Orchestra Del Masque
rating: +13+x

The stage was where she lived. Sure, she might exist outside, but on the stage, she came alive. When the candle light dimmed, when the audience grew quiet, she truly shone. It was just her, the orchestra, and the music. The sweet fire of the candelabra being extinguished, the curtain rising, the feeling of elation as she raises the conductors baton. Lyre's ninth tonight, a sad song. One less of passion of the heart, but one of the soul. Despite the elation, they could all feel something tonight. A feeling of malaise, one of danger and death. Not thrill, but the deep human attraction to suffering and fire, the same sort of masochism that attracted the performers to the stage. This special breed of terror bled through the soft, moist streets of London, as a black sludge pooled beneath the feet of a member of the audience. In the darkness of the theaters seats, a Masques nonchalant frown turns to a smile.

When the last violin had been packed away, the last singer sent home, she slumped to the ground in exhaustion. The spasms had gotten worse, the poison that saved her from the seizures was killing her. Laudanum, the supposed miracle cure, ran thick in her veins. She knew that it was useful; it kept her from dying. As she withdrew the black-tinted bottle from a pocket in her overcoat, the soft sound of footsteps echoed down the hallway, punctuated with the sound of a dripping fluid. She quickly stuffed the bottle back into her dress before shakily rising. A man stood there, dressed in a polite red suit jacket, his hands visible atop a cane. He would have been handsome if not for the white, ceramic mask adorning his face.

"Simply gorgeous, miss. I've been traveling these great continents for a great long time, and I have never heard that piece quite like that. And I've heard it from the man himself."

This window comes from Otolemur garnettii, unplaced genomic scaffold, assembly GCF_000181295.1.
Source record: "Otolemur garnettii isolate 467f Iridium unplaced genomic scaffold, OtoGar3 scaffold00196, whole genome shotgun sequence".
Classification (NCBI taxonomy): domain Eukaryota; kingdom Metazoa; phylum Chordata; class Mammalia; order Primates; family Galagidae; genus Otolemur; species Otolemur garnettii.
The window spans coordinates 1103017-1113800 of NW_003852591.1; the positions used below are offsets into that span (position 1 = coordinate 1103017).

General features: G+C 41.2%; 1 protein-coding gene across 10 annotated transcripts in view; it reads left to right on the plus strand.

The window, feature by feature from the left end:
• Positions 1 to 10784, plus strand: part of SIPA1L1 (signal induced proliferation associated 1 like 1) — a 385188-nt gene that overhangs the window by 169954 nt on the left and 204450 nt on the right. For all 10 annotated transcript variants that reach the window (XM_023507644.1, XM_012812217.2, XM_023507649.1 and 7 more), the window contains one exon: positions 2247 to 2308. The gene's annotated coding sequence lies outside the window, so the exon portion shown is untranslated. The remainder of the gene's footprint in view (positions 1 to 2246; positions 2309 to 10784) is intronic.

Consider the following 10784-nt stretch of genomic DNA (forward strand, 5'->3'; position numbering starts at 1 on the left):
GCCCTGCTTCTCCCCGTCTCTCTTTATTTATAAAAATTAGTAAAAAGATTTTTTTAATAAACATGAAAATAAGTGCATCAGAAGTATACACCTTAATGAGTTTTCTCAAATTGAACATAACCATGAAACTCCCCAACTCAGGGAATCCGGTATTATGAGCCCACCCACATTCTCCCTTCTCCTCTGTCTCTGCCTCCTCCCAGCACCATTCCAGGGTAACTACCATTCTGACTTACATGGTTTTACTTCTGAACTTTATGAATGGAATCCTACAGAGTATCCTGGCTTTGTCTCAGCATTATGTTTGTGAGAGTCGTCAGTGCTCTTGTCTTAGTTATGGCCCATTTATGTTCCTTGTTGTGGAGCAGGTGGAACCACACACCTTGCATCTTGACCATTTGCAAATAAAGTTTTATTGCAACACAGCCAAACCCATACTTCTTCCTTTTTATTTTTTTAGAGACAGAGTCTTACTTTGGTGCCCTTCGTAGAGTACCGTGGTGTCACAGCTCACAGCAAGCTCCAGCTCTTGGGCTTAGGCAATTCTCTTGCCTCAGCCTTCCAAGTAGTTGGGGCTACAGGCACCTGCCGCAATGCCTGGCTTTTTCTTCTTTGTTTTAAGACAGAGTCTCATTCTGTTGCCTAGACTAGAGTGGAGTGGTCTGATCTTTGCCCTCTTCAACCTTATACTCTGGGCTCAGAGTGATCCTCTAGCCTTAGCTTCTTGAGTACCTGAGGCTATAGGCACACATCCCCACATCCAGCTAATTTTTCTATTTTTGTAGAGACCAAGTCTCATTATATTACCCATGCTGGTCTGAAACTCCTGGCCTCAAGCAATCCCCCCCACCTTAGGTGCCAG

As he spoke, a drop of fluid ran down the mask, before dropping to the floor. Francesca shifted her wait to her side, apprehensive of this mans demeanor and the cockiness of how he spoke.

"Pardon me sir, but I really must be going. I have an appointment to keep." As she spoke, the man's head tilted sightly to the side as another drop leaked down the mask.

"Well, I mustn't keep you, in that case. I must let you know that I'm gainfully employed at a theater company, and we have been searching for an accompaniment." Drip. At this, Francesca glanced at her time-piece.

"If you wish to discuss such matters, I might expect you to make an appointment." Drip. At this, she slid a calling card from the pocket of her bag. The man's hand left the cane to nimbly slide the card from her grasp. Drip.

"I'll be in touch, Miss…?"

"Morsine."

"Well, good evening then, Miss Morsine."

With that, the masked man spun around, and left the room. Francesca sunk to the floor, and finally had a moment of silence to drink a few sips of the opium. Drip.


Francesca awoke with a start the next day as the almost uncomfortably warm sunlight soaked through her bedroom window. The sparsely furnished room bled with light yellows and oranges from the harsh rays, sapping the room's calm with a dryness, the same way an out of tune instrument can steal beauty from the night. The young conductor shakily strode to the nearby washroom, heart pounding irregularly. Her stomach burnt like acid, bile rising. She stumbled to grab the bottle of sickly sweet medicine off the counter, only for it to crash to the ground as her hand shuddered. Francesca shook in uncapping the green-glass bottle, before taking a sip from the poison.

It had come to her from a doctor, a Frenchman with the face of a crow. He had seen her in her youth, sickly and shuddering from the plague, from that terrible pestilence that swept the world. He offered her his healing skills, but cautioned it may not be an effective cure. It had worked well enough, but those days were coming to an end.

Francesca glanced at the card on the side table, considering her few options. Stay and die, or go forth into the world and find the doctor that had saved her this long. With that, she slid the card into her coat pocket, and set off into London's streets.

Drip.

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